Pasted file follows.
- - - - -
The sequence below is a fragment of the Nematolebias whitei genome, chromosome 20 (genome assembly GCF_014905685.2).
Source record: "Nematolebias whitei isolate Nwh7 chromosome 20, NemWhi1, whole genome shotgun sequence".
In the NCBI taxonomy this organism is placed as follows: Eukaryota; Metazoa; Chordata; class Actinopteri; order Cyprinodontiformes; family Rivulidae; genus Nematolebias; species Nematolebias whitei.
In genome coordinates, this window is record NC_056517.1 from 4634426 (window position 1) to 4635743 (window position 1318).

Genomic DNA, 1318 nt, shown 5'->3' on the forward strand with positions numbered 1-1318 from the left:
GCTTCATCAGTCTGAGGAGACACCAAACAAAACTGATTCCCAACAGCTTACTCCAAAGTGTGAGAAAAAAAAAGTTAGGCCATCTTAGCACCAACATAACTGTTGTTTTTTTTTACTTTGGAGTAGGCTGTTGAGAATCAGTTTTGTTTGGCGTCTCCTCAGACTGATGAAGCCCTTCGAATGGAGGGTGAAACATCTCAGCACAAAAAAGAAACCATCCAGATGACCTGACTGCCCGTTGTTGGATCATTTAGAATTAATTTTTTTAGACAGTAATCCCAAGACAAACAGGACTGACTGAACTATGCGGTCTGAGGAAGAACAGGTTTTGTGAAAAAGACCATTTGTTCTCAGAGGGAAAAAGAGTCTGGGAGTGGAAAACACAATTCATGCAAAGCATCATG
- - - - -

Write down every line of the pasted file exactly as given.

The sequence below is a fragment of the Nematolebias whitei genome, chromosome 20 (genome assembly GCF_014905685.2).
Source record: "Nematolebias whitei isolate Nwh7 chromosome 20, NemWhi1, whole genome shotgun sequence".
In the NCBI taxonomy this organism is placed as follows: Eukaryota; Metazoa; Chordata; class Actinopteri; order Cyprinodontiformes; family Rivulidae; genus Nematolebias; species Nematolebias whitei.
In genome coordinates, this window is record NC_056517.1 from 4634426 (window position 1) to 4635743 (window position 1318).

Genomic DNA, 1318 nt, shown 5'->3' on the forward strand with positions numbered 1-1318 from the left:
GCTTCATCAGTCTGAGGAGACACCAAACAAAACTGATTCCCAACAGCTTACTCCAAAGTGTGAGAAAAAAAAAGTTAGGCCATCTTAGCACCAACATAACTGTTGTTTTTTTTTACTTTGGAGTAGGCTGTTGAGAATCAGTTTTGTTTGGCGTCTCCTCAGACTGATGAAGCCCTTCGAATGGAGGGTGAAACATCTCAGCACAAAAAAGAAACCATCCAGATGACCTGACTGCCCGTTGTTGGATCATTTAGAATTAATTTTTTTAGACAGTAATCCCAAGACAAACAGGACTGACTGAACTATGCGGTCTGAGGAAGAACAGGTTTTGTGAAAAAGACCATTTGTTCTCAGAGGGAAAAAGAGTCTGGGAGTGGAAAACACAATTCATGCAAAGCATCATG